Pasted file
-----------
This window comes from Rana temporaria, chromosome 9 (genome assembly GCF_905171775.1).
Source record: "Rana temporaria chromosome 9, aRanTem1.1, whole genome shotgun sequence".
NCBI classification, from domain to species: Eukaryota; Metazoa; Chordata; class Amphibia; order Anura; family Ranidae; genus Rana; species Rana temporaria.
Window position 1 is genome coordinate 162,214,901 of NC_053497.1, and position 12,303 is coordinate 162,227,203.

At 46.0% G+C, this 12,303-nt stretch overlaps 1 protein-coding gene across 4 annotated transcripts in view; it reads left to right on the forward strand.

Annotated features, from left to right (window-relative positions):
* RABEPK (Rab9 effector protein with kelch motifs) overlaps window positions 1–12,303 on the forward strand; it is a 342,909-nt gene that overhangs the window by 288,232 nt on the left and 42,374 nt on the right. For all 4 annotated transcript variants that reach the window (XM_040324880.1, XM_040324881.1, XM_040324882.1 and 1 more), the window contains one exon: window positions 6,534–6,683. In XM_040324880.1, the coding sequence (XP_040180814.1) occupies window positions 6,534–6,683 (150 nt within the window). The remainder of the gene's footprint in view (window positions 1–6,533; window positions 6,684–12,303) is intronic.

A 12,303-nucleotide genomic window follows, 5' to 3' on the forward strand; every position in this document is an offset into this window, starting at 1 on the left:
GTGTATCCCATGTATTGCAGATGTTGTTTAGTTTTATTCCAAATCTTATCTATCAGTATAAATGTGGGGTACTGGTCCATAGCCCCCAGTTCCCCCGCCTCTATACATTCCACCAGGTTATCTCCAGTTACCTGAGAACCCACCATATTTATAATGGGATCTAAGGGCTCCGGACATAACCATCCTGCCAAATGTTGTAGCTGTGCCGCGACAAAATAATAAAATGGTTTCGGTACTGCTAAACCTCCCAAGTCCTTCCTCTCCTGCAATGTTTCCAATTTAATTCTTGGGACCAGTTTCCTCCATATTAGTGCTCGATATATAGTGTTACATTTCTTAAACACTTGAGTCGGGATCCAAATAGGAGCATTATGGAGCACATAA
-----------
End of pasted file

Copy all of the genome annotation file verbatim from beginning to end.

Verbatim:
This window comes from Rana temporaria, chromosome 9 (genome assembly GCF_905171775.1).
Source record: "Rana temporaria chromosome 9, aRanTem1.1, whole genome shotgun sequence".
NCBI classification, from domain to species: Eukaryota; Metazoa; Chordata; class Amphibia; order Anura; family Ranidae; genus Rana; species Rana temporaria.
Window position 1 is genome coordinate 162,214,901 of NC_053497.1, and position 12,303 is coordinate 162,227,203.

At 46.0% G+C, this 12,303-nt stretch overlaps 1 protein-coding gene across 4 annotated transcripts in view; it reads left to right on the forward strand.

Annotated features, from left to right (window-relative positions):
* RABEPK (Rab9 effector protein with kelch motifs) overlaps window positions 1–12,303 on the forward strand; it is a 342,909-nt gene that overhangs the window by 288,232 nt on the left and 42,374 nt on the right. For all 4 annotated transcript variants that reach the window (XM_040324880.1, XM_040324881.1, XM_040324882.1 and 1 more), the window contains one exon: window positions 6,534–6,683. In XM_040324880.1, the coding sequence (XP_040180814.1) occupies window positions 6,534–6,683 (150 nt within the window). The remainder of the gene's footprint in view (window positions 1–6,533; window positions 6,684–12,303) is intronic.

A 12,303-nucleotide genomic window follows, 5' to 3' on the forward strand; every position in this document is an offset into this window, starting at 1 on the left:
GTGTATCCCATGTATTGCAGATGTTGTTTAGTTTTATTCCAAATCTTATCTATCAGTATAAATGTGGGGTACTGGTCCATAGCCCCCAGTTCCCCCGCCTCTATACATTCCACCAGGTTATCTCCAGTTACCTGAGAACCCACCATATTTATAATGGGATCTAAGGGCTCCGGACATAACCATCCTGCCAAATGTTGTAGCTGTGCCGCGACAAAATAATAAAATGGTTTCGGTACTGCTAAACCTCCCAAGTCCTTCCTCTCCTGCAATGTTTCCAATTTAATTCTTGGGACCAGTTTCCTCCATATTAGTGCTCGATATATAGTGTTACATTTCTTAAACACTTGAGTCGGGATCCAAATAGGAGCATTATGGAGCACATAA